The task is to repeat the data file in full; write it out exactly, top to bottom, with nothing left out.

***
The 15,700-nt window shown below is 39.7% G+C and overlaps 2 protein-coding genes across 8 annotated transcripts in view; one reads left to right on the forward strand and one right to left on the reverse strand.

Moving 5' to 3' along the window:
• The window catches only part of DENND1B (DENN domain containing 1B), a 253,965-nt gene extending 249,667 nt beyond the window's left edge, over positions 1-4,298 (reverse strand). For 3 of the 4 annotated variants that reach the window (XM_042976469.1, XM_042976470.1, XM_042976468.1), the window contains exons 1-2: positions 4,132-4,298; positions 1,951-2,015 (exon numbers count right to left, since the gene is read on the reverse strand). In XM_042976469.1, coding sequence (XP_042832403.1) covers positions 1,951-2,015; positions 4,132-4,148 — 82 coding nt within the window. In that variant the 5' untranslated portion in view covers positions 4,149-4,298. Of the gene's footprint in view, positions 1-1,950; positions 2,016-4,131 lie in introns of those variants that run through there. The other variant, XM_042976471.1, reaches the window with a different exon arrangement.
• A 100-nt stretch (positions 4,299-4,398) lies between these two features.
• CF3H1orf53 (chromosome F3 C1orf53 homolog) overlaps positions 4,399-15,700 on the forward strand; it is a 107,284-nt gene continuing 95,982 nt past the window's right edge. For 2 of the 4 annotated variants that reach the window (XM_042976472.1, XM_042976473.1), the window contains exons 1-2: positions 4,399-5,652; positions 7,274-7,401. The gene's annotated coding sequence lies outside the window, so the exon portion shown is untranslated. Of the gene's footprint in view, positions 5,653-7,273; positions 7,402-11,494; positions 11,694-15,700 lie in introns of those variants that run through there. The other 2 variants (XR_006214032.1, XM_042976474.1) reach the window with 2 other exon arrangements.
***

The 15,700-nt window shown below is 39.7% G+C and overlaps 2 protein-coding genes across 8 annotated transcripts in view; one reads left to right on the forward strand and one right to left on the reverse strand.

Moving 5' to 3' along the window:
• The window catches only part of DENND1B (DENN domain containing 1B), a 253,965-nt gene extending 249,667 nt beyond the window's left edge, over positions 1-4,298 (reverse strand). For 3 of the 4 annotated variants that reach the window (XM_042976469.1, XM_042976470.1, XM_042976468.1), the window contains exons 1-2: positions 4,132-4,298; positions 1,951-2,015 (exon numbers count right to left, since the gene is read on the reverse strand). In XM_042976469.1, coding sequence (XP_042832403.1) covers positions 1,951-2,015; positions 4,132-4,148 — 82 coding nt within the window. In that variant the 5' untranslated portion in view covers positions 4,149-4,298. Of the gene's footprint in view, positions 1-1,950; positions 2,016-4,131 lie in introns of those variants that run through there. The other variant, XM_042976471.1, reaches the window with a different exon arrangement.
• A 100-nt stretch (positions 4,299-4,398) lies between these two features.
• CF3H1orf53 (chromosome F3 C1orf53 homolog) overlaps positions 4,399-15,700 on the forward strand; it is a 107,284-nt gene continuing 95,982 nt past the window's right edge. For 2 of the 4 annotated variants that reach the window (XM_042976472.1, XM_042976473.1), the window contains exons 1-2: positions 4,399-5,652; positions 7,274-7,401. The gene's annotated coding sequence lies outside the window, so the exon portion shown is untranslated. Of the gene's footprint in view, positions 5,653-7,273; positions 7,402-11,494; positions 11,694-15,700 lie in introns of those variants that run through there. The other 2 variants (XR_006214032.1, XM_042976474.1) reach the window with 2 other exon arrangements.